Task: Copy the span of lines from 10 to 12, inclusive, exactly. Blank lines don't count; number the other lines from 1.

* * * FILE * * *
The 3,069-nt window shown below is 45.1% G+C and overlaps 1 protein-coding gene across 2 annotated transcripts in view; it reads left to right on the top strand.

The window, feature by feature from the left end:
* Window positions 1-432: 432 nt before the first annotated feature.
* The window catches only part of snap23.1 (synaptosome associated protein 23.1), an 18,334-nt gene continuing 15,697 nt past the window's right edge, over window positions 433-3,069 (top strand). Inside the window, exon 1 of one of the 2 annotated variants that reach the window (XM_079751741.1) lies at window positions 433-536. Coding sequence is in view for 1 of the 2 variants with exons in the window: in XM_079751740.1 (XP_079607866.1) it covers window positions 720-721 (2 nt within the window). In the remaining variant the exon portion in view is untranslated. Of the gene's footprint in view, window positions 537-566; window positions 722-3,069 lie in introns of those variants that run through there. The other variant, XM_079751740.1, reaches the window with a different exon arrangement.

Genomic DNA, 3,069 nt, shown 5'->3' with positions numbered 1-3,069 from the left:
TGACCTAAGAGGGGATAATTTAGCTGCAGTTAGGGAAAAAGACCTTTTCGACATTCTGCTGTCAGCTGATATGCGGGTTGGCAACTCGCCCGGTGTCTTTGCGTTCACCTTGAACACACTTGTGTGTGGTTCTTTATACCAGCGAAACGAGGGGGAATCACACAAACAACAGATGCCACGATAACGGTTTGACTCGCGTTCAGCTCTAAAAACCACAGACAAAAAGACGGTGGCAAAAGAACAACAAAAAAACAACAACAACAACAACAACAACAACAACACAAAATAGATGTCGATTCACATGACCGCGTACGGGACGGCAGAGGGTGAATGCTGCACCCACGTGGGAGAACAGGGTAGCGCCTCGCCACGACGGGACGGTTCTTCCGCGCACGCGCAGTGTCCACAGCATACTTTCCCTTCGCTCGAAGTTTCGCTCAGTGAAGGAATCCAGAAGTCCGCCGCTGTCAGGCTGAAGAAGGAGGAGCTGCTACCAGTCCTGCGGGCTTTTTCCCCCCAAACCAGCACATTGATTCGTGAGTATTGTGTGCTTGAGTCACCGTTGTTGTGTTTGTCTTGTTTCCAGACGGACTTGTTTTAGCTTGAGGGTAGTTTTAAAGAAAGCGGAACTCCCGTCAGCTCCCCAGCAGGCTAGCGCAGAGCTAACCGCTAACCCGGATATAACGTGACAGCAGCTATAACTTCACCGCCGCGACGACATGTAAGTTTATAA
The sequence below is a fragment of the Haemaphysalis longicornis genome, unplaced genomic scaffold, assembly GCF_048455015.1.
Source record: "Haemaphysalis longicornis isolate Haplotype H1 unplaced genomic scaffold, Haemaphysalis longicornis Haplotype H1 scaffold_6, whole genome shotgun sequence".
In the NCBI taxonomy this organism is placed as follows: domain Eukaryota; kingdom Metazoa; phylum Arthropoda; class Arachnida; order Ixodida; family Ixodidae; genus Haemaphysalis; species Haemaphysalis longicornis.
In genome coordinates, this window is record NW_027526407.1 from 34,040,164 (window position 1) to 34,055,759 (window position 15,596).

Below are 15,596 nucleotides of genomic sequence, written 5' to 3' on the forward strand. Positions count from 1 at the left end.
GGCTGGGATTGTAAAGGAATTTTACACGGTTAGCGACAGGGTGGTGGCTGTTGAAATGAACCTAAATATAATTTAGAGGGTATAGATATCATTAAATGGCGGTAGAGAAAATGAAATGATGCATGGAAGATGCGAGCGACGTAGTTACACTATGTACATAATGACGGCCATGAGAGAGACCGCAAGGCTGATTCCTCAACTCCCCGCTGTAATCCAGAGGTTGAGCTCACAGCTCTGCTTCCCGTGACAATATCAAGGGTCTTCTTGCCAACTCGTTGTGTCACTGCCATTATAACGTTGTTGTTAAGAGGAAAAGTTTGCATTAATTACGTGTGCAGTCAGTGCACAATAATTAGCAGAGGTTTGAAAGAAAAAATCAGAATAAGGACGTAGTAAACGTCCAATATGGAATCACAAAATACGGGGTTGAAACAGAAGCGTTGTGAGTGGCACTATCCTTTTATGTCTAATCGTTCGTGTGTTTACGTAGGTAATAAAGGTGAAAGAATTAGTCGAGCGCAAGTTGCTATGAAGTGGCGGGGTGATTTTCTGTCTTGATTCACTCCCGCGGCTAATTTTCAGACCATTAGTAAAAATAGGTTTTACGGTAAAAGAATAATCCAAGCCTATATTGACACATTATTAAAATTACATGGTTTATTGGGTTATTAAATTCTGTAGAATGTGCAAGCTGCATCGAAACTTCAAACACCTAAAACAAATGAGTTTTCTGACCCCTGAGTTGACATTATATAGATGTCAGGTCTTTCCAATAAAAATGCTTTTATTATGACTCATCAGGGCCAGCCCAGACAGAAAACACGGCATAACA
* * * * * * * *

In genome coordinates, this window is record NW_027526407.1 from 34,040,164 (window position 1) to 34,055,759 (window position 15,596).

Below are 15,596 nucleotides of genomic sequence, written 5' to 3' on the forward strand. Positions count from 1 at the left end.
GGCTGGGATTGTAAAGGAATTTTACACGGTTAGCGACAGGGTGGTGGCTGTTGAAATGAACCTAAATATAATTTAGAGGGTATAGATATCATTAAATGGCGGTAGAGAAAATGAAATGATGCATGGAAGATGCGAGCGACGTAGTTACACTATGTACATAATGACGGCCATGAGAGAGACCGCAAGGCTGATTCCTCAACTCCCCGCTGTAATCCAGAGGTTGAGCTCACAGCTCTGCTTCCCGTGACAATATCAAGGGTCTTCTTGCCAACTCGTTGTGTCACTGCCATTATAACGTTGTTGTTAAGAGGAAAAGTTTGCATTAATTACGTGTGCAGTCAGTGCACAATAATTAGCAGAGGTTTGAAAGAAAAAATCAGAATAAGGACGTAGTAAACGTCCAATATGGAATCACAAAATACGGGGTTGAAACAGAAGCGTTGTGAGTGGCACTATCCTTTTATGTCTAATCGTTCGTGTGTTTACGTAGGTAATAAAGGTGAAAGAATTAGTCGAGCGCAAGTTGCTATGAAGTGGCGGGGTGATTTTCTGTCTTGATTCACTCCCGCGGCTAATTTTCAGACCATTAGTAAAAATAGGTTTTACGGTAAAAGAATAATCCAAGCCTATATTGACACATTATTAAAATTACATGGTTTATTGGGTTATTAAATTCTGTAGAATGTGCAAGCTGCATCGAAACTTCAAACACCTAAAACAAATGAGTTTTCTGACCCCTGAGTTGACATTATATAGATGTCAGGTCTTTCCAATAAAAATGCTTTTATTATGACTCATCAGGGCCAGCCCAGACAGAAAACACGGCATAACA